They were a mom and dad with a dream to see their daughter walk on her own two feet in a pair of pretty shoes. Now their precious little girl is living proof that dreams do come true – and testimony to the fact that parents should sometimes stick to their instincts, no matter what medical professionals may tell them.
After a long year toing and froing between home in Johannesburg and Florida in the United States, the Moropa family are loving being back together. And bubbly little Phenyo (3) is indeed standing on her own two feet – and even trying out a few dance moves. “It’s nice seeing her walk, play around and do things,” the tot’s mom, Gillian (30), tells us when we meet them at their home in Midrand.
“She’s adjusting and it’s going to be a process but she’s doing better than I thought,” she adds. Gillian and Phenyo are back in South Africa after spending almost a year in America where Phenyo underwent surgery to correct her tibial hemimelia. The congenital lower limb condition – which affects one in every million babies worldwide – resulted in a shortened right tibia (shin bone), leaving Phenyo’s leg deformed and her foot turned in.
Doctors urged Gillian and her husband, Tshepo (33), to amputate their baby’s leg but the couple refused. There had to be something that could be done for her, they thought. They did extensive research and eventually came across orthopaedic surgeon Dr Dror Paley, who specialises in limb-lengthening and deformity correction at the Paley Institute in West Palm Beach, Florida.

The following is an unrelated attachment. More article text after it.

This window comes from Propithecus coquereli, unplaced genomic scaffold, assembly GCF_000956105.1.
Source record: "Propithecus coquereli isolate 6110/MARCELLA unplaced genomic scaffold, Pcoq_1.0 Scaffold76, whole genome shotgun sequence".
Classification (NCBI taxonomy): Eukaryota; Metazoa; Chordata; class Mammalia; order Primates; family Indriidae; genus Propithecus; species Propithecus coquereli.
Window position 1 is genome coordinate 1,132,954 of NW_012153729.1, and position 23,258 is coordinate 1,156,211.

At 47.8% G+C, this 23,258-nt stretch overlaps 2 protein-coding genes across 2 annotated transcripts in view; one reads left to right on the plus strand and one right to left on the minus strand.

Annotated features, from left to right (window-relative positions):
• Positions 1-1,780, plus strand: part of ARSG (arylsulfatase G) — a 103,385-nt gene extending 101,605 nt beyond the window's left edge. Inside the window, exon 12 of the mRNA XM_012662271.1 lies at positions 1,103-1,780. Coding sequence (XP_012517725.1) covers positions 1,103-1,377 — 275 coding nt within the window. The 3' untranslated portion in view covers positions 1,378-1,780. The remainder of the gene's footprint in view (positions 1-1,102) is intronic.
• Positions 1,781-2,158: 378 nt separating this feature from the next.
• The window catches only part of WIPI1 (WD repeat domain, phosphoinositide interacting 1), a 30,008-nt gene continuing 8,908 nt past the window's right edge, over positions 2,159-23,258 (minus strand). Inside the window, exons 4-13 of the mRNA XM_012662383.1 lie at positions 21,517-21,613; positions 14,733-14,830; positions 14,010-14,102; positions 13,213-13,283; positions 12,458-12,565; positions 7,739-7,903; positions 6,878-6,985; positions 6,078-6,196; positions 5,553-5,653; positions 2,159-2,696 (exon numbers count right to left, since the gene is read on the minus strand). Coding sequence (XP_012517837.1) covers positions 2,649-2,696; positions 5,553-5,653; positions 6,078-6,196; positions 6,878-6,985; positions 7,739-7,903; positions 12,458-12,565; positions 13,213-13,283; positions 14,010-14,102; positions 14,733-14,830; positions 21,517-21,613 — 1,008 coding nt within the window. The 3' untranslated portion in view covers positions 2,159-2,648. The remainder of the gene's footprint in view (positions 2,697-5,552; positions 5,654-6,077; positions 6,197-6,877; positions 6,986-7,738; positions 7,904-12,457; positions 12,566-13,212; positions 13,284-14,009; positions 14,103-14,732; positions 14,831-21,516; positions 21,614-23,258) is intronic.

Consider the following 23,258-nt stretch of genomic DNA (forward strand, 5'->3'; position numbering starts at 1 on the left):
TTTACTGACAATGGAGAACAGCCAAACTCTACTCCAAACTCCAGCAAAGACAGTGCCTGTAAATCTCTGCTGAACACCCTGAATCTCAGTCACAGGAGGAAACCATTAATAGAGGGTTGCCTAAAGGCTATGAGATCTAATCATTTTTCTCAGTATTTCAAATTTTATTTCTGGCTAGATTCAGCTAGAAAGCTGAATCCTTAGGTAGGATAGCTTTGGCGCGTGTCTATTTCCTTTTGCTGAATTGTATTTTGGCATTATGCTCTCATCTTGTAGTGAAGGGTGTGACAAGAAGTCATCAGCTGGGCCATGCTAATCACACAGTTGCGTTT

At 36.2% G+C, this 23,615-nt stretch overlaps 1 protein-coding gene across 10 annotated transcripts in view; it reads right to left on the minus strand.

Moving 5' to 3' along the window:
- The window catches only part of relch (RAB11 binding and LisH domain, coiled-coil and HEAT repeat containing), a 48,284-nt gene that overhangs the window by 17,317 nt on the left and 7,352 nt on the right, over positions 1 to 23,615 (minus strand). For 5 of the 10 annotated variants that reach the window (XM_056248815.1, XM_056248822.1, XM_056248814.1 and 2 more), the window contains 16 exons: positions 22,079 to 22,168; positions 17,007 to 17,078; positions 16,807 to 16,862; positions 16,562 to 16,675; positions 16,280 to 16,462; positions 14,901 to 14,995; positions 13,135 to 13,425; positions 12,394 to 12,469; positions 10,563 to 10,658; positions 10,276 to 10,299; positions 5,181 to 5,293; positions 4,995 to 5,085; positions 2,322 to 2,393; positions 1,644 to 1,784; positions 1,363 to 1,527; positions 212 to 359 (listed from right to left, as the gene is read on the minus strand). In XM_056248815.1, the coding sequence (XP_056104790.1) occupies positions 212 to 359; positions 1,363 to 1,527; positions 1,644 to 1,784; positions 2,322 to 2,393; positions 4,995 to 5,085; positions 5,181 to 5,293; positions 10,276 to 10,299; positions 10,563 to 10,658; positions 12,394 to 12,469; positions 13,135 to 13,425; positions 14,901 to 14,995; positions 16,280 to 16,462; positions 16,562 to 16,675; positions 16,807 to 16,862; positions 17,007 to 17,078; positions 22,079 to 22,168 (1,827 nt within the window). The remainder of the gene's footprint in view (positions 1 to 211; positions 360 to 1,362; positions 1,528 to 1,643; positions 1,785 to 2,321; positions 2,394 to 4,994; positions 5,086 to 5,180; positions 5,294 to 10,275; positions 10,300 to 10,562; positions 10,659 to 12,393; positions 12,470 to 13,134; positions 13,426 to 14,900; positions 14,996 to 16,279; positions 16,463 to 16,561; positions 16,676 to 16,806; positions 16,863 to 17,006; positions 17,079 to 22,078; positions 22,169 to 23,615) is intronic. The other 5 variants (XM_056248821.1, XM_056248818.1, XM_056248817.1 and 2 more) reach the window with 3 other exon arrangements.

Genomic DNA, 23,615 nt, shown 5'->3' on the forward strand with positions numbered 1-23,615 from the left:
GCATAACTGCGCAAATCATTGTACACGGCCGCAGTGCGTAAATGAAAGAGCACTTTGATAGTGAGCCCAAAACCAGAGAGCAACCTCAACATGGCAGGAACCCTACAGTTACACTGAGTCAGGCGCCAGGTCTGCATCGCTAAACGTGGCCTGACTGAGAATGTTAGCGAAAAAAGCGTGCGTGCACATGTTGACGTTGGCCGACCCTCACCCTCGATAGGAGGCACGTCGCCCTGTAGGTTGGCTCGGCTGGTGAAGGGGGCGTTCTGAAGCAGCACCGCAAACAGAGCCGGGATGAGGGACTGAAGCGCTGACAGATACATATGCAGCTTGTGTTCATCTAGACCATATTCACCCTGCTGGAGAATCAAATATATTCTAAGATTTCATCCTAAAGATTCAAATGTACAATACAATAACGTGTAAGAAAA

Gillian and Tshepo spent almost two years raising the $70 000 (R1 million) required for Phenyo to have the lifechanging surgery – and today she can put on her favourite shoes.
Mother and daughter made the move to America on 16 September last year and Phenyo was due for her first surgery four days later. The first op was to attach a fixator, the name of a device that would gradually lower her fibula (calf bone). The fixator extended above her knee, says Gillian, who had to make 1mm turns on the six struts of the fixator every day.
“It was basically pulling the fibula down to where it should be, which is below her knee next to her tibia,” adds Gillian, who gave up her job as a store buyer to become a stay-at-home mom after Phenyo was born. That process took about two-and-a -half months. Tshepo joined them for a week while their son, Koketso (12), stayed with family in South Africa so he could continue going to school.
The next phase was to turn her foot to face the right direction via a fixator. Gillian says the rotation came with a few complications because Phenyo’s foot took longer than expected to turn. “It took an extra month just to rotate it. The process took about three months.”
Phenyo had her second operation in February 2019, where surgeons fused her fibula to her foot and attached it to the tibia to form one bone. The more Phenyo walks and puts weight on the leg, the more the bone will densify and be able to carry her weight, Gillian says.
“After the second surgery we stayed a few weeks and then we came home for three months. The bone just needed to attach itself and heal.”